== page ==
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You are in: Home > 2021. 69th Edition  > News > San Sebastian Festival, Kutxa Fundazioa and Elías Querejeta Zine Eskola look back at the changes experienced by the Festival during the Spanish Transition
San Sebastian Festival, Kutxa Fundazioa and Elías Querejeta Zine Eskola look back at the changes experienced by the Festival during the Spanish Transition
Kutxa Kultur Plaza will host, until 20 February 2022, an exhibition including 30 photographs portraying a decade marked by experimentation and the shift to democracy, but also by profound instability

The show ‘Festival in transition: the San Sebastian International Film Festival in times of change (1976-1985)’ is curated by the team of the research project ‘Zinemaldia 70. All possible stories”
Thursday, December 16th, 2021

The exhibition Festival in transition: the San Sebastian International Film Festival in times of change (1976-1985) opened today in Kutxa Kultur Plaza, on Tabakalera’s fourth floor, organised by the Festival, the Kutxa Fundazioa and the Elías Querejeta Zine Eskola (EQZE). The show includes 30 photographs looking at how the Festival tackled the years of the Spanish Transition, a decade marked by experimentation and the shift to democracy, but also by profound instability.

The exhibition is curated by the team of the Zinemaldia 70. All possible stories research project, directed by Pablo La Parra Pérez.

Demonstration in memory of Josu Zabala, killed by the Civil Guard in 1976, as it passes in front of Victoria Eugenia Theatre.
Photo: Arturo Delgado
Discussion in the Cinema by Women section at the 1978 edition. From left to right: Nelly Kaplan, Vivian Ostrovsky, Rosine Grange, Paula Delsol and Herta Álvarez.
Photo: Foto Gallego


RUPTURES OF THE TRANSITION

While the show running last February rescued historic images revealing “other approaches” to the Festival’s early years, this second exhibition focuses on “some of the ruptures” to have taken place during the years of the Spanish Transition in the shape of some thirty images from the Festival and Fototeka Kutxa archive photo collections.

From 1977, the Festival management was taken over by San Sebastian City Council following three decades of archaic structure under Franco. The Board of Governors started to welcome new voices particularly including artists opposed to the Franco regime like Nestor Basterretxea and Eduardo Chillida, in addition to representatives of residents’ associations, film clubs and individuals devoted to survival of the Festival such as José Ángel Herrero-Velarde and Luis Gasca.

Meeting with the press during San Sebastian Festival in 1978: Antxon Eceiza together with Peter Besas, correspondent of Variety.
Photo: Foto Gallego
Pedro Almodóvar, Olvido Gara (Alaska) and Blanca Sánchez making their way up the stairs of the Victoria Eugenia Theatre for the premiere of Pepi, Luci, Bom y otras chicas del montón (1980).
Photo: Fotocar

During these years, San Sebastian became a meeting point and place of homage to filmmakers in exile and censured by Franco’s dictatorship. The Festival broke away from its elitist tradition to introduce more democratic audiences on extending its screenings and talks to working neighbourhoods and municipalities throughout the Basque Country thanks to its Barrios y Pueblos section. The screens welcomed new creators including Iván Zulueta and Pedro Almodóvar, who can be seen in the Kutxa Kultur exhibition alongside, among others, Pilar Miró, Antxon Eceiza, Rafael Ruiz Balerdi, Mariano Ferrer and Mirentxu Loyarte.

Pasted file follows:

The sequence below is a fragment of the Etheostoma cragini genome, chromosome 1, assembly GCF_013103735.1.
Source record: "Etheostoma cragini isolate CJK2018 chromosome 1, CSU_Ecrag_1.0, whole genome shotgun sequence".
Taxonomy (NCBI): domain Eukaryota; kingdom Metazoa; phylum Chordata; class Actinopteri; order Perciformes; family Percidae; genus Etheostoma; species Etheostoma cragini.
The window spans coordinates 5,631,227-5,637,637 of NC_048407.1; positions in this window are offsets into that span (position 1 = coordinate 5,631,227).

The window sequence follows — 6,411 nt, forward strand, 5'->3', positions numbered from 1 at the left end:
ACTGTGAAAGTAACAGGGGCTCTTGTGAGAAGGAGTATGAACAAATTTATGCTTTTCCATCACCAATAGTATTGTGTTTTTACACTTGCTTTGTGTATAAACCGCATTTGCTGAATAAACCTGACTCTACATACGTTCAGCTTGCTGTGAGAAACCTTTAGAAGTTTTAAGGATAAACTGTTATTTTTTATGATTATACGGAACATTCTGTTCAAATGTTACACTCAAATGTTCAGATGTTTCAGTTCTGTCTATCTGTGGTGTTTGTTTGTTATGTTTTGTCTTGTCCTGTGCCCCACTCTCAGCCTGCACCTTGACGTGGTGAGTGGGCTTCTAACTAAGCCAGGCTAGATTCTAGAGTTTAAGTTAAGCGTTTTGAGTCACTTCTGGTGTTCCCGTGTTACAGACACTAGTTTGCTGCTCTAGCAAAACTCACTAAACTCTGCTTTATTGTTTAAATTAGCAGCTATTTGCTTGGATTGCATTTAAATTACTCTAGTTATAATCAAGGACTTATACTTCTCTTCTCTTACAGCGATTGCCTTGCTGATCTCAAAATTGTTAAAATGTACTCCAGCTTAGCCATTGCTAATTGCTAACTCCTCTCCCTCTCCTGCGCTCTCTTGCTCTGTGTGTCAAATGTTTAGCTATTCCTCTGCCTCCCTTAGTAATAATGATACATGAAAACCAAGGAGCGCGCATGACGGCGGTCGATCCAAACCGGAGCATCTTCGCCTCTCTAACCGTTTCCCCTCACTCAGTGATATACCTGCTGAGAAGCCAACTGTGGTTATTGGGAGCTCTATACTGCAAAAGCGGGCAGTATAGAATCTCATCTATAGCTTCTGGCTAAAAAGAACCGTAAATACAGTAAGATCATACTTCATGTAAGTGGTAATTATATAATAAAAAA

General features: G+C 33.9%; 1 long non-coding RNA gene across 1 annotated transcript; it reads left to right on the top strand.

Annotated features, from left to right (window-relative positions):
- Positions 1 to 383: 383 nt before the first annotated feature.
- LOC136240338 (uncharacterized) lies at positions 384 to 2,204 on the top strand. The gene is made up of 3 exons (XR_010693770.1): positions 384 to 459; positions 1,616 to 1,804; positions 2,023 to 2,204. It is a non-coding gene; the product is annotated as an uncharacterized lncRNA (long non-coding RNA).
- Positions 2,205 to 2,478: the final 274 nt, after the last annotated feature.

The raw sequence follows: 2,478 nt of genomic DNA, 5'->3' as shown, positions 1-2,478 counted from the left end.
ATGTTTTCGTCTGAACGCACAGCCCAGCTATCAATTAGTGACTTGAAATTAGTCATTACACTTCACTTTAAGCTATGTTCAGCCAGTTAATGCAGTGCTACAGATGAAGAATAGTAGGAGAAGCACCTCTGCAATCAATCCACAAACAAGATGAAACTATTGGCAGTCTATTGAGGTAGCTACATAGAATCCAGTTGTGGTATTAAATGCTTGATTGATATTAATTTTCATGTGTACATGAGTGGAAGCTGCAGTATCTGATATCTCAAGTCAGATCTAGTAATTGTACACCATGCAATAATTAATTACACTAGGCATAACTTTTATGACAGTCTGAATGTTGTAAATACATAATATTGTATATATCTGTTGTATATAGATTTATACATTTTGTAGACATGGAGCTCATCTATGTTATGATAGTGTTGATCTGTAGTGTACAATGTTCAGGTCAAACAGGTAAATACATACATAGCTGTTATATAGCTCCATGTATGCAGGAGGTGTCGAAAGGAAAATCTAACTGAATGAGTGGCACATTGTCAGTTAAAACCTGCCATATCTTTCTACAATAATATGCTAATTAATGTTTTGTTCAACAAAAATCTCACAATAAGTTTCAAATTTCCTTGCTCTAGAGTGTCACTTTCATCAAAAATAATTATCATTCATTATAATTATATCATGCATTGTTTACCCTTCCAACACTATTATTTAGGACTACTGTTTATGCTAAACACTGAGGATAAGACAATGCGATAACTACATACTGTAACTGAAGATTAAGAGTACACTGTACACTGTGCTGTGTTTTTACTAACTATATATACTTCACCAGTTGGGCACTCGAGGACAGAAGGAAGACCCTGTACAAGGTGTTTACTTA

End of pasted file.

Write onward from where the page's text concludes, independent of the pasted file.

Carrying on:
The Festival turned to new languages in the shape of pioneer initiatives such as the Festival Vídeo, created and directed by Guadalupe Echevarría between 1982 and 1984, while the cinemas were becoming sounding boards for the struggles underway at the time. From the insumisión movement of those who refused to do their military service to the Basque conflict, and from denunciation of the Latin American dictatorship (some photographs document the demonstrations against Pinochet and Somoza held outside the Victoria Eugenia Theatre) to the demands of the feminist and LGBTIQ+ movements, images abound of artists including Alaska, Bibiana Fernández, José Pérez Ocaña and Ángel Pavlovsky.

In short, the exhibition invites you to delve into those years of change experienced by the Festival during the Transition, years when the foundations were lain for many of the identifying features that define San Sebastian Festival as it stands today, four decades down the line.

Filmmaker Iván Zulueta at the entrance to the Victoria Eugenia Theatre in 1981.
Photo: Estudio Kursaal
Pepa Flores, Marisol, at the tribute to ETA member Pakito Arriaran in Arrasate-Mondragón on 29 September 1985.
Photo: Foto Gallego


THOUGHT AND DISCUSSION ON THE FESTIVAL’S PAST

In 2020, the Z70 project, result of the joint work carried out by the Festival and the EQZE, began to address the Festival’s photographic heritage in two lines of work: conservation, classification and research of the Festival archive photo collection and the study and perfecting of the Fototeka Kutxa collection classification. The project aims to highlight the importance of the documents (letters, photographs, press archive, books and magazines...) stored in the Festival archive since 1953. It also aspires to prompt thought and discussion on the past, present and future of the Festival, together with dialogue critical towards film creation and contemporary thought.

The exhibition, which opened today (December 16), will run until 20 February 2022. It can be visited from 09:00-21:00 Monday to Friday, 10:00 to 22:00 on Saturdays, and 10:00 to 21:00 on Sundays.

 
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